• The Second Course

    The second course is when the heaviest dishes came out. While meat did appear in the other courses, it is in the second course that dishes such as roast saddle of mutton, roast turkey with sausages and roast leg of pork with apple sauce were served.

  • Lamb Stew With Lemon And Dill

    For this recipe it is best to find lamb on the bone -- it cooks more slowly, giving the flavors more time to develop. Flavored with dill, lemon and oregano, this lamb dish is simple to put together. <strong>Get the <a href="http://www.huffingtonpost.com/2011/10/27/lamb-stew-with-lemon-and-_n_1057220.html" target="_hplink">Lamb Stew with Lemon and Dill </a>recipe</strong>

  • Turkey Breast with Poached Plums

    This turkey breast recipe requires minimal effort and its results are packed with flavor. Roasted with ginger and syrup, the dish gets an additional sweet note when topped with freshly poached plums. <strong>Get the <a href="http://www.huffingtonpost.com/2011/10/27/turkey-breast-with-poache_n_1057604.html" target="_hplink">Turkey Breast with Poached Plums</a> recipe</strong>

  • Asparagus With Shallot Caper Vinaigrette

    Be sure to cook the asparagus until just tender, with still a little crunch left in them. The shallot caper vinaigrette -- which is potent and rich -- transforms this simple asparagus dish into one that you will be making again and again. <strong>Get the <a href="http://www.huffingtonpost.com/2011/10/27/asparagus-with-shallot-ca_n_1060889.html" target="_hplink">Asparagus with Shallot Caper Vinaigrette</a> recipe</strong>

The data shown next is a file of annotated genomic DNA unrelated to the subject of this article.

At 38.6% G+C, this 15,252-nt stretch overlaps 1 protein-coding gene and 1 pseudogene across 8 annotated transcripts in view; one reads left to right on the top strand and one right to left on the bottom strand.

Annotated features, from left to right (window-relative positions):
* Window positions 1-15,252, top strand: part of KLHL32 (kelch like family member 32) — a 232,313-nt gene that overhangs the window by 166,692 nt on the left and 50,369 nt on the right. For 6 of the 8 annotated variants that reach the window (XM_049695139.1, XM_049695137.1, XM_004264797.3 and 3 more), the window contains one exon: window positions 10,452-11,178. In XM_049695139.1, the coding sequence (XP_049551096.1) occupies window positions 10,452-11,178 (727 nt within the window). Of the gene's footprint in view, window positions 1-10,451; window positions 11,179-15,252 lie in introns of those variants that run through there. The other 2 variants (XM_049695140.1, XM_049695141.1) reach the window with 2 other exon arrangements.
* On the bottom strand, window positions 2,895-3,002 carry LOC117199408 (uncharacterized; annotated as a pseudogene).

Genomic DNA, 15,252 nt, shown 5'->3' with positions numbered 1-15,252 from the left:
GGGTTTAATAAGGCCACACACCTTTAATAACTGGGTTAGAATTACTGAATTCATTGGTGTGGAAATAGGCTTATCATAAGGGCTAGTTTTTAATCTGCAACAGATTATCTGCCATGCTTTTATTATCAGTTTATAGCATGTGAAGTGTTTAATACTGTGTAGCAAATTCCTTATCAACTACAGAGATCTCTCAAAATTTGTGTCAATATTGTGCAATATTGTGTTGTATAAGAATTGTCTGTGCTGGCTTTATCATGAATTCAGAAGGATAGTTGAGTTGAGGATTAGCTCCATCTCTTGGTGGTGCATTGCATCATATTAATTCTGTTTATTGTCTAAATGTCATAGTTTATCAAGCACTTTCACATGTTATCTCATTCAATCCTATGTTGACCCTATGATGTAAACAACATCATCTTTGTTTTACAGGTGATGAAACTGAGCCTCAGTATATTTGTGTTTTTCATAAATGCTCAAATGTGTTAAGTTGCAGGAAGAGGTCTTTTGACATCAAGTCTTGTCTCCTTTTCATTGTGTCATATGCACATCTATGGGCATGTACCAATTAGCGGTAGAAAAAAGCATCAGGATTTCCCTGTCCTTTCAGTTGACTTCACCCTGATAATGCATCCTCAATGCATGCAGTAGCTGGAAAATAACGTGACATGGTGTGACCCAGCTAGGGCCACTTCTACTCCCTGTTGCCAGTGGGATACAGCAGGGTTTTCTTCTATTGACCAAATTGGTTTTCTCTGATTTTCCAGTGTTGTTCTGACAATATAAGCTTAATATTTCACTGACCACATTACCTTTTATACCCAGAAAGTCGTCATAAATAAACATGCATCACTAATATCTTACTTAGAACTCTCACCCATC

• The Third Course

    The third course was served before the dessert and ices. Typically, this course included a small game bird, such as squab, pigeon or quail, along with sweets. Typically found in the assortment of sweets was one type of fruit jelly, a meringue and a pudding.

  • Quail With Ginger-Cranberry Pilaf

    To get a nice crispy skin, this recipe suggests searing the quail in a skillet before finishing it off in the oven. It is baked atop a bed of pilaf sweetened with pears and cranberries, and flavored with fresh thyme and sage. <strong>Get the <a href="http://www.huffingtonpost.com/2011/10/27/quail-with-ginger-cranber_n_1061825.html" target="_hplink">Quail with Ginger-Cranberry Pilaf</a> recipe</strong>

  • Meringue Nests With Roasted Rhubarb And Strawberry Sauce

    Meringue was a typical sweet treat in those days, and it was often topped with fresh fruit for garnish. Be sure you are using sugar and not salt, you don't want to have a repeat of the mishap that occurred on "Downton Abbey." <strong>Get the <a href="http://www.huffingtonpost.com/2011/10/27/meringue-nests-with-roast_n_1057513.html" target="_hplink">Meringue Nests with Roasted Rhubarb and Strawberry Sauce</a> recipe</strong>

  • Apple Bread Pudding

    Appearing on the menus from this era was Cabinet pudding -- which is very similar to what we know as bread pudding. Cabinent pudding is a moulded pudding made with bread or sponge cake, sweetened with fruit and a creamy sauce to top it. <strong>Get the <a href="http://www.huffingtonpost.com/2011/10/27/apple-bread-pudding_n_1058197.html" target="_hplink">Apple Bread Pudding</a> recipe</strong>

  • Jellied Cranberry Sauce With Fuji Apple

    Don't eat the canned jellied cranberries -- make it at home! It's easy, and delicious, with this recipe. The cranberry jellied sauce is dotted with apple pieces, which adds a nice flavor contrast. <strong>Get the <a href="http://www.huffingtonpost.com/2011/10/27/jellied-cranberry-sauce-w_n_1058505.html" target="_hplink">Jellied Cranberry Sauce with Fuji Apple</a> recipe</strong>

  • Apple Confit

    Making your own apple sauce is easy to do -- and the flavor is far superior to any store-bought variety. Once you try this recipe, you will be wondering why you had not done so sooner. You can make this recipe ahead of time, it keeps in the fridge for about half a week (and tastes great as a topping for pancakes). <strong>Get the <a href="http://www.huffingtonpost.com/2011/10/27/apple-confit_n_1061676.html" target="_hplink">Apple Confit</a> recipe</strong>

  • WATCH: A 'Downton Abbey' Dinner Party

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Filed by Julie R. Thomson  |